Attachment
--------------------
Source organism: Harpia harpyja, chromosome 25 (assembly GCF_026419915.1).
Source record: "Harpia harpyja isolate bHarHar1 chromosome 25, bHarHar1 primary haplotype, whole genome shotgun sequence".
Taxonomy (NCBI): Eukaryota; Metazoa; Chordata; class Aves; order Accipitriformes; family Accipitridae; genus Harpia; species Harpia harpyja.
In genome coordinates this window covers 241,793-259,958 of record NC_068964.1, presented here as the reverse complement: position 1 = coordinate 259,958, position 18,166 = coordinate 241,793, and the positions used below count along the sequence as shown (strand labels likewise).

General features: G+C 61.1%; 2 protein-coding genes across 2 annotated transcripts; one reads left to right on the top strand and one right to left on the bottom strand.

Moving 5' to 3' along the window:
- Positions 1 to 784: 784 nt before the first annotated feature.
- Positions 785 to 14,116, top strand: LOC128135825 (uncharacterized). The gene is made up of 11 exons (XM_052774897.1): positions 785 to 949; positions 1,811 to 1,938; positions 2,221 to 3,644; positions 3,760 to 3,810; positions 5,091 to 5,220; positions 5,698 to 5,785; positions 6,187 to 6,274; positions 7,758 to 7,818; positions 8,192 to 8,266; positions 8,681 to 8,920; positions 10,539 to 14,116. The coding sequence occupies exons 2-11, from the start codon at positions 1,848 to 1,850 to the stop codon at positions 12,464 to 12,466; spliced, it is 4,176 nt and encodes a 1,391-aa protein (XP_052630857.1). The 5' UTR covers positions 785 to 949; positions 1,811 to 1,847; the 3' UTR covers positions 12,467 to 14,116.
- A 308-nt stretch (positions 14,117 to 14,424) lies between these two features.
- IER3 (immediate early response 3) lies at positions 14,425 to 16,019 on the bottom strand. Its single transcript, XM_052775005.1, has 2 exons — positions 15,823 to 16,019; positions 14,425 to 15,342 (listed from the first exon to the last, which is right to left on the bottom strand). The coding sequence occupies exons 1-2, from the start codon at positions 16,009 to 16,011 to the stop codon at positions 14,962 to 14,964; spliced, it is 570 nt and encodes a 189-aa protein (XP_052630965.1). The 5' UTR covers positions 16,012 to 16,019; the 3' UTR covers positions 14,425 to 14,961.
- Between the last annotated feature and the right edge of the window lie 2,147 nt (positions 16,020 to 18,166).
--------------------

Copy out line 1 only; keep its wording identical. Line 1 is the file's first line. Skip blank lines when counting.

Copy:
Source organism: Harpia harpyja, chromosome 25 (assembly GCF_026419915.1).